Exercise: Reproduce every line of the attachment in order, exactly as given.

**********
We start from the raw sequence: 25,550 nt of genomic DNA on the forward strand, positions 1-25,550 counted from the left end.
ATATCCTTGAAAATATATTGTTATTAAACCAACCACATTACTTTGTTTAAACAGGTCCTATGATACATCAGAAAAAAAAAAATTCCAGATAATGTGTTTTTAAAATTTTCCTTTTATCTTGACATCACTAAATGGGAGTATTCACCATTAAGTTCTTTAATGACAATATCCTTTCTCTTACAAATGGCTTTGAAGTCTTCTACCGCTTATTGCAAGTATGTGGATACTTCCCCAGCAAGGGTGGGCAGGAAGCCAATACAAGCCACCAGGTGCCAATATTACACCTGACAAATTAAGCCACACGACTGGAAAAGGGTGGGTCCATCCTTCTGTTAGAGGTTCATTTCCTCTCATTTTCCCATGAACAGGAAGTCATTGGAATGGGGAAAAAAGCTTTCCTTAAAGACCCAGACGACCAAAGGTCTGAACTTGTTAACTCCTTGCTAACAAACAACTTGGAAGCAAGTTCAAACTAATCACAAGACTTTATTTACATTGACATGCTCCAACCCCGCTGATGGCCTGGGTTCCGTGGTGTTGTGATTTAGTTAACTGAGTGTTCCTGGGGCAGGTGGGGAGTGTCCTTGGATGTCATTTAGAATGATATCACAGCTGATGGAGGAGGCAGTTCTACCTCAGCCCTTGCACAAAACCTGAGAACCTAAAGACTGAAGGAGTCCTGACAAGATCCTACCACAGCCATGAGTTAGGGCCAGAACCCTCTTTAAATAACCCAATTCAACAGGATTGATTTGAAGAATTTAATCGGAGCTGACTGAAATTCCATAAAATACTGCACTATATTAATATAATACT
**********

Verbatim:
We start from the raw sequence: 25,550 nt of genomic DNA on the forward strand, positions 1-25,550 counted from the left end.
ATATCCTTGAAAATATATTGTTATTAAACCAACCACATTACTTTGTTTAAACAGGTCCTATGATACATCAGAAAAAAAAAAATTCCAGATAATGTGTTTTTAAAATTTTCCTTTTATCTTGACATCACTAAATGGGAGTATTCACCATTAAGTTCTTTAATGACAATATCCTTTCTCTTACAAATGGCTTTGAAGTCTTCTACCGCTTATTGCAAGTATGTGGATACTTCCCCAGCAAGGGTGGGCAGGAAGCCAATACAAGCCACCAGGTGCCAATATTACACCTGACAAATTAAGCCACACGACTGGAAAAGGGTGGGTCCATCCTTCTGTTAGAGGTTCATTTCCTCTCATTTTCCCATGAACAGGAAGTCATTGGAATGGGGAAAAAAGCTTTCCTTAAAGACCCAGACGACCAAAGGTCTGAACTTGTTAACTCCTTGCTAACAAACAACTTGGAAGCAAGTTCAAACTAATCACAAGACTTTATTTACATTGACATGCTCCAACCCCGCTGATGGCCTGGGTTCCGTGGTGTTGTGATTTAGTTAACTGAGTGTTCCTGGGGCAGGTGGGGAGTGTCCTTGGATGTCATTTAGAATGATATCACAGCTGATGGAGGAGGCAGTTCTACCTCAGCCCTTGCACAAAACCTGAGAACCTAAAGACTGAAGGAGTCCTGACAAGATCCTACCACAGCCATGAGTTAGGGCCAGAACCCTCTTTAAATAACCCAATTCAACAGGATTGATTTGAAGAATTTAATCGGAGCTGACTGAAATTCCATAAAATACTGCACTATATTAATATAATACT